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That Others May Live: The True Story of the PJs, the Real Life Heroes of the Perfect Storm Paperback – January 30, 2001


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Product Details

  • Paperback: 304 pages
  • Publisher: Three Rivers Press (January 30, 2001)
  • Language: English
  • ISBN-10: 0609806769
  • ISBN-13: 978-0609806760
  • Product Dimensions: 8 x 5.2 x 0.8 inches
  • Shipping Weight: 10.2 ounces
  • Average Customer Review: 3.7 out of 5 stars  See all reviews (12 customer reviews)
  • Amazon Best Sellers Rank: #561,186 in Books (See Top 100 in Books)

Editorial Reviews

From the Inside Flap

Pararescue jumpers, or PJs, are the military's most elite force, a highly trained group of men serving in the Air Force and the National Guard. In battle, they fly behind enemy lines to rescue downed pilots. In peacetime, PJs stay sharp with daring civilian rescues, recovering victims from scorching deserts, treacherous mountaintops, raging seas, and natural disasters. Their almost unimaginable courage first came to the public's attention in Sebastian Junger's The Perfect Storm, with that book's riveting account of how a helicopter of PJs plunged into the Atlantic during a tragic rescue attempt. Senior Master Sergeant Jack Brehm was the PJ supervisor coordinating their dramatic efforts that night.

That Others May Live not only sheds new light on that rescue, it also tells the thrilling story of Jack Brehm's devotion to the PJs, a career choice that transformed him from an aimless kid to an on-call hero. Jack's vivid account reveals not only the dangerous rescues and relentless training he and his fellow PJs endure, but the emotional struggles as well: losing friends, waiting anxiously to be called into action, and trying to keep their families together despite the enormous life-and-death pressures of the job. This book is a compelling and deeply personal story of one man's "ordinary" heroism that is, in reality, extraordinary.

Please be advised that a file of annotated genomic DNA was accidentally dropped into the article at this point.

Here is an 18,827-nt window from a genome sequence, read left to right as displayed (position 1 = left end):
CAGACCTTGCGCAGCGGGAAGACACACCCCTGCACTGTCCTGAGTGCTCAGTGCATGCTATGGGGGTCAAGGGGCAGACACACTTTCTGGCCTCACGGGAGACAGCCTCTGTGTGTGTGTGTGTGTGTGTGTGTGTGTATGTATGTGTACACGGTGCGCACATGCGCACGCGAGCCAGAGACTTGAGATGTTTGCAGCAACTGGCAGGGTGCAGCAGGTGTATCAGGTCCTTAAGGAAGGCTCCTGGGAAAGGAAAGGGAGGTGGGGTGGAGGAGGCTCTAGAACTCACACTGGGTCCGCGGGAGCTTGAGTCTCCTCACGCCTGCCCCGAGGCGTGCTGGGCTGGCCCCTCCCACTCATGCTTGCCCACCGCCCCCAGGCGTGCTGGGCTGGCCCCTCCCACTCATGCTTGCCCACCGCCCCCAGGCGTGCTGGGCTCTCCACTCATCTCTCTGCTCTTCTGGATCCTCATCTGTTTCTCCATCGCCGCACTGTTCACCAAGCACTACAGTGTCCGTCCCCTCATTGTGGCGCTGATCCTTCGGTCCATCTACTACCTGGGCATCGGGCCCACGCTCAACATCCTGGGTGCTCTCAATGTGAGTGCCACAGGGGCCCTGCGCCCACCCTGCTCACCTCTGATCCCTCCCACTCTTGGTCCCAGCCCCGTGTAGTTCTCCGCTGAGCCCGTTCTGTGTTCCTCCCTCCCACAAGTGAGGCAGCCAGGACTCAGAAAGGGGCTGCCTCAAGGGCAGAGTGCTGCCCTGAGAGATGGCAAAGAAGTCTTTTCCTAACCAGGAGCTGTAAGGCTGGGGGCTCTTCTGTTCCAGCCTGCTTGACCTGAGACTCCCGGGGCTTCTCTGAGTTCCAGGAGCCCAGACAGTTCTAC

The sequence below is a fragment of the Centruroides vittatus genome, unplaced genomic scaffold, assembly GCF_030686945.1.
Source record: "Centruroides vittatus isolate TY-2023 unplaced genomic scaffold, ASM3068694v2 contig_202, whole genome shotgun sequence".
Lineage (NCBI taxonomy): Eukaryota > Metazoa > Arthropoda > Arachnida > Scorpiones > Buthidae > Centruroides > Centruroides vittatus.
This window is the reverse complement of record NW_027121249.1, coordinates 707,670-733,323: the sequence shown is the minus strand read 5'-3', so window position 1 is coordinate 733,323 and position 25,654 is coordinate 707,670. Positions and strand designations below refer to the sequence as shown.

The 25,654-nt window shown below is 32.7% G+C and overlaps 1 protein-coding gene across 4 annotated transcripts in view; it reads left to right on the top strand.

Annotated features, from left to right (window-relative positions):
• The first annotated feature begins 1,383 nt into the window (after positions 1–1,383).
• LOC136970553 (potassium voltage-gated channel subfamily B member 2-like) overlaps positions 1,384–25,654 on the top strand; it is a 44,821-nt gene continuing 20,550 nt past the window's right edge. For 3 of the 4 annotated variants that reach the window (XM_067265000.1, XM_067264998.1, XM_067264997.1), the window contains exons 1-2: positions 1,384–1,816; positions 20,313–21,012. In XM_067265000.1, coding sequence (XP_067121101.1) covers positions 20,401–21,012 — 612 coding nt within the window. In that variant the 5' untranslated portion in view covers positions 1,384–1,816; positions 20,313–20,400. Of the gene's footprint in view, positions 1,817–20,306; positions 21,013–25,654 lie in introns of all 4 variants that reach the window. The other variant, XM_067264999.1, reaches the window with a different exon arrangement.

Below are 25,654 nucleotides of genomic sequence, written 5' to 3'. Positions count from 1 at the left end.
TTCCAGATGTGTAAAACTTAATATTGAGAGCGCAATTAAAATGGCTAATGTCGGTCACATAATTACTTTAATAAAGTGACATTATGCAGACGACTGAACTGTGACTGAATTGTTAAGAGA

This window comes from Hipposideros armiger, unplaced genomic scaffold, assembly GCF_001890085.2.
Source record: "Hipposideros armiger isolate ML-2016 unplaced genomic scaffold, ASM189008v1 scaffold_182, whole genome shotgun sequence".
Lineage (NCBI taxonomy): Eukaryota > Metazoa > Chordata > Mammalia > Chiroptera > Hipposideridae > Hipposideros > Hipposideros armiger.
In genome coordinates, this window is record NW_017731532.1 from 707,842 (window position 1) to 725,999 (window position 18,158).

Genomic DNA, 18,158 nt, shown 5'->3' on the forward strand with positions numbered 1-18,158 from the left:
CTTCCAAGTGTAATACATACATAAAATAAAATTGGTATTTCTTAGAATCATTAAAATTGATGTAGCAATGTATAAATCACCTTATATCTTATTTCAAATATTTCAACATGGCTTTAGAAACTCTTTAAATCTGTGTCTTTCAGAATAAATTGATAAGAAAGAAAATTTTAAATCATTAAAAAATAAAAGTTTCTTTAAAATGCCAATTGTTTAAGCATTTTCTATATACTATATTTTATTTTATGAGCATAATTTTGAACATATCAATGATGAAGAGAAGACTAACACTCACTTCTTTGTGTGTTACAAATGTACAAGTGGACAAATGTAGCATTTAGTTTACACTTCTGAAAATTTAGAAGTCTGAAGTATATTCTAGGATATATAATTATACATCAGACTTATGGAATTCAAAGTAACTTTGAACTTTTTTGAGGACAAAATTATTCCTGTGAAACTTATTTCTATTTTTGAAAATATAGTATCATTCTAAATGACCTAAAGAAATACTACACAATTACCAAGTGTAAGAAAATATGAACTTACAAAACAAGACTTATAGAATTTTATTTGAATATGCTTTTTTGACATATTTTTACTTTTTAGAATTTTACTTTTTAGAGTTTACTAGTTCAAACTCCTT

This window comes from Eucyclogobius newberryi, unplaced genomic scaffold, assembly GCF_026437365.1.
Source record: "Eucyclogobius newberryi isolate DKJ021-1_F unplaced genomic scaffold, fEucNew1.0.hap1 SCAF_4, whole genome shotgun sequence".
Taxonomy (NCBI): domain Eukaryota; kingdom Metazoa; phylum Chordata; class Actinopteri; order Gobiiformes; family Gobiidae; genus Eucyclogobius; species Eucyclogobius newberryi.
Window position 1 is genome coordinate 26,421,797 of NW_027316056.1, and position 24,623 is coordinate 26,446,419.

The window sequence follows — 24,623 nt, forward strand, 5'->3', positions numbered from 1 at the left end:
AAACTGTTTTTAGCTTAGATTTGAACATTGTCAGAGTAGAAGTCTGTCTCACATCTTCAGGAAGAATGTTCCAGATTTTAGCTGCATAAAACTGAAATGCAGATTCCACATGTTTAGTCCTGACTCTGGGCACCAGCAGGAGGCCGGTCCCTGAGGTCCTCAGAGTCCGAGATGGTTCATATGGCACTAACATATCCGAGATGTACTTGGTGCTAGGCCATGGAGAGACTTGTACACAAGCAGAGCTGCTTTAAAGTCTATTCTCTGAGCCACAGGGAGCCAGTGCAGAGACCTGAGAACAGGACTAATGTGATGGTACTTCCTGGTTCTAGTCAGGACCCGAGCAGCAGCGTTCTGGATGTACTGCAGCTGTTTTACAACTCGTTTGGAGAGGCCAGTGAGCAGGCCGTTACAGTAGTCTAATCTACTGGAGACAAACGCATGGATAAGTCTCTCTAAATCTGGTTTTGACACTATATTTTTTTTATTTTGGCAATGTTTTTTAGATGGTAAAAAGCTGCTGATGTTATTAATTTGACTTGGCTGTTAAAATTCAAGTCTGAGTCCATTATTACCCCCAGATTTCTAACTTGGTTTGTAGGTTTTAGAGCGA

From the Back Cover

"An exciting book, a real page-turner."        
-- Tracy Kidder, author of Home Town and The Soul of a New Machine

"That Others May Live is not just a great adventure story. Reading about the exploits of the military's elite pararescue jumpers, you can feel deeply the ache of decency, patriotism, service, and honor -- the profound desire to make the world better that shapes the American mythology of altruism."        
-- Bob Shacochis, author of The Immaculate Invasion

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Customer Reviews

3.7 out of 5 stars
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Most Helpful Customer Reviews

5 of 5 people found the following review helpful By BEHR on December 11, 2003
Format: Paperback
An easy-flowing book to read from start to finish; however, I wish there was more on the pipeline training. For those who expected more on the PJ's lifestyle, I recommend the video, "Pararescuemen - That Others May Live".
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4 of 4 people found the following review helpful By Michael L. Donaldson on September 18, 2003
Format: Paperback
I thought this was a good book. Obviously that guy Frank who rated it has some serious issues about pararescue jumpers, maybe he washed out of the course and is a little bitter? Don't be mad frank, it's an 80% wash out rate. The book focuses on Jack Brehm, because he is the author, and can only tell the stories from his perspectives. Granted it's kind of slow, but this isn't a Science Fiction book, it's a Military History book, so it's not going to read like a Star Wars book. I work around and with these guys, and they are heroes and I think frank might change his mind if he ever had to be rescued by one.
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3 of 3 people found the following review helpful By A reader from Maryland, USA on January 30, 2001
Format: Paperback
It is rare that one reads a true account that has moments of gripping excitement and touching personal moments, that provides a clear picture of the little-known world of the PJ's, and does it all while reading like a thriller. Their adventures while in the act of saving lives are as exciting as any adventure/thriller's hero's exploits...and in the PJ world, people can be seriously injured or killed. I read THAT OTHERS MAY LIVE after reading THE PERFECT STORM, the incredible account of how a helicopter of PJ's plunged into the sea during a tragic rescue attempt. The author of THAT OTHERS MAY LIVE was the PJ supervisor coordinating the rescue attempt. This book provides the background and the human side of the drama to answer the many questions that arise after reading or seeing the movie, THE PERFECT STORM. It's difficult to understand how anyone can maintain the discipline, athletic abilities, and commitment that are needed to remain a PJ for 20 years but Jack Brehm's life story proves it can be done - and those whose lives he touched are the better for it.